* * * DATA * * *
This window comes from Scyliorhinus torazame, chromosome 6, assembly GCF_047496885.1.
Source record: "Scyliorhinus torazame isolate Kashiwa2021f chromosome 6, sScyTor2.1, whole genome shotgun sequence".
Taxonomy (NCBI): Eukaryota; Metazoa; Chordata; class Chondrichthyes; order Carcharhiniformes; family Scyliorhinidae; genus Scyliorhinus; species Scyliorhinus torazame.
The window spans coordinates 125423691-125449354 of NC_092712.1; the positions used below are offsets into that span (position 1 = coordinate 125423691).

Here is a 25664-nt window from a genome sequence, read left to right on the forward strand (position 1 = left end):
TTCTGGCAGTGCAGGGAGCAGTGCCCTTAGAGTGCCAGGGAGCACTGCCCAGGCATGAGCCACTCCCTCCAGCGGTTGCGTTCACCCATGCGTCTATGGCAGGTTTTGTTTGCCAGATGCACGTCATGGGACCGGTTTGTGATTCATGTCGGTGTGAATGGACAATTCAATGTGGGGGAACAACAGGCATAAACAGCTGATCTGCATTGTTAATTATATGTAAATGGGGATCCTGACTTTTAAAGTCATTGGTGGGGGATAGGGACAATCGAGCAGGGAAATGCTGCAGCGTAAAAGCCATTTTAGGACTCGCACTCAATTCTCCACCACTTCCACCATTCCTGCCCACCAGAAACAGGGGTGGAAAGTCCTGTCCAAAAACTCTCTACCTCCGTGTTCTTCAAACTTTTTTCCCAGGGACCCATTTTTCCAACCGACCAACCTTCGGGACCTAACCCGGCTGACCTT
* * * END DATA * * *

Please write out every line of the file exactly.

This window comes from Scyliorhinus torazame, chromosome 6, assembly GCF_047496885.1.
Source record: "Scyliorhinus torazame isolate Kashiwa2021f chromosome 6, sScyTor2.1, whole genome shotgun sequence".
Taxonomy (NCBI): Eukaryota; Metazoa; Chordata; class Chondrichthyes; order Carcharhiniformes; family Scyliorhinidae; genus Scyliorhinus; species Scyliorhinus torazame.
The window spans coordinates 125423691-125449354 of NC_092712.1; the positions used below are offsets into that span (position 1 = coordinate 125423691).

Here is a 25664-nt window from a genome sequence, read left to right on the forward strand (position 1 = left end):
TTCTGGCAGTGCAGGGAGCAGTGCCCTTAGAGTGCCAGGGAGCACTGCCCAGGCATGAGCCACTCCCTCCAGCGGTTGCGTTCACCCATGCGTCTATGGCAGGTTTTGTTTGCCAGATGCACGTCATGGGACCGGTTTGTGATTCATGTCGGTGTGAATGGACAATTCAATGTGGGGGAACAACAGGCATAAACAGCTGATCTGCATTGTTAATTATATGTAAATGGGGATCCTGACTTTTAAAGTCATTGGTGGGGGATAGGGACAATCGAGCAGGGAAATGCTGCAGCGTAAAAGCCATTTTAGGACTCGCACTCAATTCTCCACCACTTCCACCATTCCTGCCCACCAGAAACAGGGGTGGAAAGTCCTGTCCAAAAACTCTCTACCTCCGTGTTCTTCAAACTTTTTTCCCAGGGACCCATTTTTCCAACCGACCAACCTTCGGGACCTAACCCGGCTGACCTT